In the hypercompetitive marketing landscape, it can be tough for CEOs and marketing specialists alike to decide between the long-term vs. short-term when developing marketing strategies. Many defaults to the standard answer and assume that short-term demand marketing is best. But in reality, the answer is a little more complicated. Let's explore this question in detail and break down whether you should focus on long-term or short-term marketing overall.
In a nutshell, long-term brand marketing is all about building up your brand's authority, reliability, and market share in the minds of your target audience. The more long-term branding you practice, the more well-known your brand will be across its industry or niche. Long-term branding strategies can include:
While long-term brand marketing is undoubtedly an important part of a holistic marketing strategy, many businesses may discount its value. Why? Because it produces fewer short-term returns, like new clients or immediate sales. With long-term brand marketing, it takes a while to reap rewards. Because of this, many organisations that need revenue fast will double down on demand-based marketing instead.
This is almost always a mistake, and it's driven in part because of inexperience. Just as the average developer working today possesses less than five years of working experience, many marketers are likewise new to the industry. Or, some smaller companies don't even have professional marketers when they start off, taking it all on themselves in the beginning. No matter the situation, long-term brand marketing is just as important as short-term demand marketing if you want your business to thrive in the future rather than just making it to the next quarter.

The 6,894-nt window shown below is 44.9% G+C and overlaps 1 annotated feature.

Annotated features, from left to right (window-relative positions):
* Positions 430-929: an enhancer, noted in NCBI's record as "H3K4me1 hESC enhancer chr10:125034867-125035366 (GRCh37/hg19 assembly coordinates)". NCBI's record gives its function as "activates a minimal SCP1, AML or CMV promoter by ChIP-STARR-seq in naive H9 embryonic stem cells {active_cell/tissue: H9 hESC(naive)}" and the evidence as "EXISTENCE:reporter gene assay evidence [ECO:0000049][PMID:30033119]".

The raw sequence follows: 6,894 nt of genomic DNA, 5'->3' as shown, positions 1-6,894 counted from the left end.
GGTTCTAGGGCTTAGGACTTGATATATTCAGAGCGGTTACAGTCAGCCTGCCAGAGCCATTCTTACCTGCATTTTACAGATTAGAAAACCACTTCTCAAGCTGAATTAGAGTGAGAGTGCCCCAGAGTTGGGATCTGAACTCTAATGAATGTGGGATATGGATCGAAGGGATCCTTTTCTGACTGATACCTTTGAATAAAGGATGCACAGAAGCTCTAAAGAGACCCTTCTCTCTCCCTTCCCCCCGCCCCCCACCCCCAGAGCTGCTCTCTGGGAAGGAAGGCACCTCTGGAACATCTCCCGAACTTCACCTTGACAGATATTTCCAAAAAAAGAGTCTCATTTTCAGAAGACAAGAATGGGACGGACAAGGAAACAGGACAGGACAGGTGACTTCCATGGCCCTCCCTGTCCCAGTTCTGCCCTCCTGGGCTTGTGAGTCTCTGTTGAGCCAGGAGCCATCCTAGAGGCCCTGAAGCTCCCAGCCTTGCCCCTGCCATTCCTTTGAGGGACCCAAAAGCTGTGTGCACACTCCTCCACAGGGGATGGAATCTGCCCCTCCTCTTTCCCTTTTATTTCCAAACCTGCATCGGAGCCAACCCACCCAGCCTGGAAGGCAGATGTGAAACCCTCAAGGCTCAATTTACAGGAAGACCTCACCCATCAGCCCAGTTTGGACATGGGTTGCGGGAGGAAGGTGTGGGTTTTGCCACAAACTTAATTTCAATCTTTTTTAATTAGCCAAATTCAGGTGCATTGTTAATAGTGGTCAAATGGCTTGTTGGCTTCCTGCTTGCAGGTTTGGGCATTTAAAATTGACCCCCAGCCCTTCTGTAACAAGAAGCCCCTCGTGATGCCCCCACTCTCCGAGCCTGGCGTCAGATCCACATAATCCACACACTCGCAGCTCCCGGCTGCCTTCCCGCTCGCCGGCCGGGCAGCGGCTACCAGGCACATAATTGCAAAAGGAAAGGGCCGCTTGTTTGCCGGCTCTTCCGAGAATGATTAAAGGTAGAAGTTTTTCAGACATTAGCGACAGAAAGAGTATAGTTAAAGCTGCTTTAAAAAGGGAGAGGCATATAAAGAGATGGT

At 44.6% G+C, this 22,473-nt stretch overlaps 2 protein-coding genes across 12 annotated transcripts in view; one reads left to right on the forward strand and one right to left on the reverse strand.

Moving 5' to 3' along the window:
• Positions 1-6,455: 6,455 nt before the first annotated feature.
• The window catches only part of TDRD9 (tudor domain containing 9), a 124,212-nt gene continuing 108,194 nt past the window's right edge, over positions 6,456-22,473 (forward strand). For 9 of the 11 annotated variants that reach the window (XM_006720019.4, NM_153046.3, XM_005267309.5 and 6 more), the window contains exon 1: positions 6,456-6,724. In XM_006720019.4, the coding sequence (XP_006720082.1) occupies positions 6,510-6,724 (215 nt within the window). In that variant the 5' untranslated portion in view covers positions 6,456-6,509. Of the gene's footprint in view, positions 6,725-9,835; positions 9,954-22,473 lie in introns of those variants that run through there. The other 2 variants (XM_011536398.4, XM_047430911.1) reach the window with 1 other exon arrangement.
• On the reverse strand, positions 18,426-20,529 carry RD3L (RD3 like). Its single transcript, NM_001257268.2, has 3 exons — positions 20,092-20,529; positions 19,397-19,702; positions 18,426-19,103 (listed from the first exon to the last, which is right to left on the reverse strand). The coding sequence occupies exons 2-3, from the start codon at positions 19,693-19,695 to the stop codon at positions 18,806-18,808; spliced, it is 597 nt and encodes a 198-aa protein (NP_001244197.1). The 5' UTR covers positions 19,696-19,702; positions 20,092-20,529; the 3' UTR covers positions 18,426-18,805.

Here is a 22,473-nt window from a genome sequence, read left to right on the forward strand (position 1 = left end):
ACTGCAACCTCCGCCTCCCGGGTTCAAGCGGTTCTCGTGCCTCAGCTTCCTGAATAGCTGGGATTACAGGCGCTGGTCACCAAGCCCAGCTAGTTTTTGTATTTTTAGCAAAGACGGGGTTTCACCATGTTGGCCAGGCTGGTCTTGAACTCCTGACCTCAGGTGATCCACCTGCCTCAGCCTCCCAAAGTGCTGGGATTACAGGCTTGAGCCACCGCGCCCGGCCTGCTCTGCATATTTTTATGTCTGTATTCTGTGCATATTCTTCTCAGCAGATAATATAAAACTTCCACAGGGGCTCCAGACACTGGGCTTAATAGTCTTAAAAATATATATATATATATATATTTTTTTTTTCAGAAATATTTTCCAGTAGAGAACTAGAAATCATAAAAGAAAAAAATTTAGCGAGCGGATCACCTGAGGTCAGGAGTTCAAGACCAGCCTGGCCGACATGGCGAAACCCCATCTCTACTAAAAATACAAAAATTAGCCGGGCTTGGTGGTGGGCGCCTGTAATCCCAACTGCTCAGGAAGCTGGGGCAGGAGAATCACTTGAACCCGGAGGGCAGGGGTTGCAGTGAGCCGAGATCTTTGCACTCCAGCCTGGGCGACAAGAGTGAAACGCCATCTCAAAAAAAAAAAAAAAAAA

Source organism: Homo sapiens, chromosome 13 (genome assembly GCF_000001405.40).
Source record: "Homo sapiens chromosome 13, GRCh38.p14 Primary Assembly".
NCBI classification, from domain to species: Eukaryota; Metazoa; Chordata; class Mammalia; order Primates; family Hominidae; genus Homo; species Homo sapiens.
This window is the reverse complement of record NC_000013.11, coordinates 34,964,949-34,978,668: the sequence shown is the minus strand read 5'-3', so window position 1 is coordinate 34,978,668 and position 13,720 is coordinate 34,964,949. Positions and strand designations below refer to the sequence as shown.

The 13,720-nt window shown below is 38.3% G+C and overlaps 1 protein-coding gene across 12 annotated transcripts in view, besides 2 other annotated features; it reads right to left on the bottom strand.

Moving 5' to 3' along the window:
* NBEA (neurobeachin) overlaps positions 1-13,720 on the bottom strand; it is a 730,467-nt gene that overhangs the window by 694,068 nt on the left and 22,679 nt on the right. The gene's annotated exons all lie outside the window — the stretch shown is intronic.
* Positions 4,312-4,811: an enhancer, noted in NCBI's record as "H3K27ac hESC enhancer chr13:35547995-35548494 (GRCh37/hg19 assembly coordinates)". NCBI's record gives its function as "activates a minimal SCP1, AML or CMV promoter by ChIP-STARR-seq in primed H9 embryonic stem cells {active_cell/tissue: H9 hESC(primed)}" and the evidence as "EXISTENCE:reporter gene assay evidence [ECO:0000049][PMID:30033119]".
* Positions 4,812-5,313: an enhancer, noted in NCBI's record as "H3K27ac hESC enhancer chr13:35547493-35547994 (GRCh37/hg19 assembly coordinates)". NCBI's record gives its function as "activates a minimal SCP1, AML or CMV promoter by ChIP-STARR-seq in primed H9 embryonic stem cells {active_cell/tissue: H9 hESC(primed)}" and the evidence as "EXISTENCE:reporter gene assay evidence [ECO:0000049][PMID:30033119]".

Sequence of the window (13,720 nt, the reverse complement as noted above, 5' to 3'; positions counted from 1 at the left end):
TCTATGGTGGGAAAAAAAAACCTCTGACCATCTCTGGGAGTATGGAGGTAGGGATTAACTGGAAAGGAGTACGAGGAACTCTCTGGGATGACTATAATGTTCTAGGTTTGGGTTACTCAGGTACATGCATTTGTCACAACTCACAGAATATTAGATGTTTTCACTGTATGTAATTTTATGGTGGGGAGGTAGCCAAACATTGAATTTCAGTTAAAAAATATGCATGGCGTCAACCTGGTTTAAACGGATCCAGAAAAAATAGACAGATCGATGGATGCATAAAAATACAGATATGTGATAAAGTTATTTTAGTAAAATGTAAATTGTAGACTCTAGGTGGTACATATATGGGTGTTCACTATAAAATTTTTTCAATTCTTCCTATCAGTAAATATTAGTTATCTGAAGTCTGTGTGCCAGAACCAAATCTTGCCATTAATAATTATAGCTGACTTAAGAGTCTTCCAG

Short-term demand marketing is designed to answer immediate consumer demands and get them to buy products or services immediately. Demand marketing strategies often include targeted advertisements, especially responsive ads with clear and emotional messages or email marketing campaigns that offer deals to encourage immediate buying. Short-term demand marketing is important so you can enjoy a steady influx of new customers to counteract customer churn. It can be tempting to focus on short-term metrics in order to produce measurable impact.
But long-term brand marketing will provide advantages for you in the long haul. It may take more time to measure, maybe up to several years. But when done right, long-term brand marketing can be even better for your company than short-term demand marketing. After all, if your brand is so synonymous with quality, you'll hardly need to practice short-term demand marketing to get loyal customers to make purchases.
The major pitfall that lots of marketers fall into is assuming that short-term demand marketing is better than brand marketing, or vice versa. In reality, both short-term and long-term marketing should be balanced for you to achieve and maintain optimal growth for your organization. There are several strategies you can leverage to make the most of your budget while still balancing long-term brand marketing and short-term demand marketing.